Money really doesn’t motivate people who have to think for a living.
Bonuses and incentives work for manual labour – where what we do is directly linked to the number of things we carry or the number of times we turn a wheel.
If we get paid to meet targets, then we’ll do more to hit those targets.
Dan Pink, in his book Drive: The surprising truth about what motivates us, looked at the research behind motivation and found that there are three things we crave.
We want purpose – to feel like we are working towards something bigger and greater than ourselves.
It’s like the three bricklayers on a job who are talking about why they took the gig.
The first says, “I’m here for the wages.”
The second says, “I’m here to support my family.”
The third says, “I’m helping build a cathedral.”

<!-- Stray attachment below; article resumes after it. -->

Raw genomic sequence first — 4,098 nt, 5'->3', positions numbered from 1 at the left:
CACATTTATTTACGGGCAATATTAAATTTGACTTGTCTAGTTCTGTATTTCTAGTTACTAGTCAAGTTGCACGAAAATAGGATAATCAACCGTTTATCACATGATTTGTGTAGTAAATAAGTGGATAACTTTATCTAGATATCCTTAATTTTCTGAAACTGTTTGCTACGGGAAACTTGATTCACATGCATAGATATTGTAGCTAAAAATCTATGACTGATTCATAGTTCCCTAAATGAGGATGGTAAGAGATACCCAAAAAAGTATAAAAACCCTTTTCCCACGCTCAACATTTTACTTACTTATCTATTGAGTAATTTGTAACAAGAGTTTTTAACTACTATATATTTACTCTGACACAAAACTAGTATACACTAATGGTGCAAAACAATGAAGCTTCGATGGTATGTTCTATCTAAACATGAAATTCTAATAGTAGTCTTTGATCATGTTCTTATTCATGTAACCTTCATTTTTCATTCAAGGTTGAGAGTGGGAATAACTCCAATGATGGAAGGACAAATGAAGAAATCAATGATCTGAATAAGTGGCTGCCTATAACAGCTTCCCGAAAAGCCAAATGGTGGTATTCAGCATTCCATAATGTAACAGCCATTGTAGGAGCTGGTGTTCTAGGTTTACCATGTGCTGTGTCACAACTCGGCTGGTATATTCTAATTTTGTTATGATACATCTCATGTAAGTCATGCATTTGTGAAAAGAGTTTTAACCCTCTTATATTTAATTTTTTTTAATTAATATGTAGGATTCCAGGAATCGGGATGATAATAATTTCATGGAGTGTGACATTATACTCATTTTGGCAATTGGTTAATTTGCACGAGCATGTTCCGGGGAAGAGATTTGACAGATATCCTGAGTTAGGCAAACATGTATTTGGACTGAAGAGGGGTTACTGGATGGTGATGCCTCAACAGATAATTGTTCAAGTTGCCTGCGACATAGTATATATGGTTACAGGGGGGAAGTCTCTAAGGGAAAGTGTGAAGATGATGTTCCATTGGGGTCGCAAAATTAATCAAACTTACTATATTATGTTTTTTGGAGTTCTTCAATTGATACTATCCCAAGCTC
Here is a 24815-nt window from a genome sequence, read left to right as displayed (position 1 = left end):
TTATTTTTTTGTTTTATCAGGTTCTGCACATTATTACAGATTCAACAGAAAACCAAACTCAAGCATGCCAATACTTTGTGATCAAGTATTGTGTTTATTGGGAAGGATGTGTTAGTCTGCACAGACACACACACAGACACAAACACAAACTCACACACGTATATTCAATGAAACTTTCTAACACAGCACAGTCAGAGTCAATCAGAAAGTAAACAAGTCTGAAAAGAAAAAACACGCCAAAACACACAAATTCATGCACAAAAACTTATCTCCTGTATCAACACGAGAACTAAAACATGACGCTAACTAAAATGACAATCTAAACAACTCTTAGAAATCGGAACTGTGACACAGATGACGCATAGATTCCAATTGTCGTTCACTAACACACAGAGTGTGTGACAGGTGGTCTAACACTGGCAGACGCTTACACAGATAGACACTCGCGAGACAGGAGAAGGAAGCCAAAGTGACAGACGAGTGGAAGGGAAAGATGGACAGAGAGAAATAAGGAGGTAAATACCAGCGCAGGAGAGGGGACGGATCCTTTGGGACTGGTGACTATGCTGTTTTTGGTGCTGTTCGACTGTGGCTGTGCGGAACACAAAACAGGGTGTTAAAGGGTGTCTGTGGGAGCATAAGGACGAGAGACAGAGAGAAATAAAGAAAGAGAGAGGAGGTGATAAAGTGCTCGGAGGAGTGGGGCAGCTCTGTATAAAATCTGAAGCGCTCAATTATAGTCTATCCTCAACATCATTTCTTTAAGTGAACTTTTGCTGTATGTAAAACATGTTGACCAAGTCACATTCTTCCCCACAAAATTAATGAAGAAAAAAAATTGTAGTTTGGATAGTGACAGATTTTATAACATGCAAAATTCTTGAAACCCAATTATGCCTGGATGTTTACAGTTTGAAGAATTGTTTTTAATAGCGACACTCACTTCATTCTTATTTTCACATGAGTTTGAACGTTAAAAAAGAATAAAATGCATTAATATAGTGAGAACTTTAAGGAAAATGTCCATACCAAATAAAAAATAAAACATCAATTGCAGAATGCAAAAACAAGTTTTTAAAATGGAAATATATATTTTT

Often, if we love doing something and then have to do it for money, we start to resent doing it.
It’s important that we separate the work from the reward – we need enough money to get by to get started.
After that we need to work towards a purpose and not because of the money.
The second thing we crave is autonomy.
We need to be able to do things, have a go, fail, learn, try again and repeat the cycle until we’re happy.
It’s the feeling we get when we craft something like a clay pot – we created that from scratch and however lumpy and misshapen it is, we did it.
It would be a lot less fulfilling to have someone else do it or simply buy it off a shelf somewhere.
The job of a manager these days is less about telling us what to do and more about removing obstacles to us doing the work we need to do.
Finally – we want to achieve mastery – to know that we are good at the things that we do.
That’s a crucial part of fitting into an economy where all we have to offer the world is what we have learned and the skills that we have – and the better and more useful these are the more likely it is that we will be able to make a living.
Mastery is not about degrees and social adulation.
It might be more about being able to go to sleep knowing that we did good work – to have peace of mind.
We’re also more likely to be happy.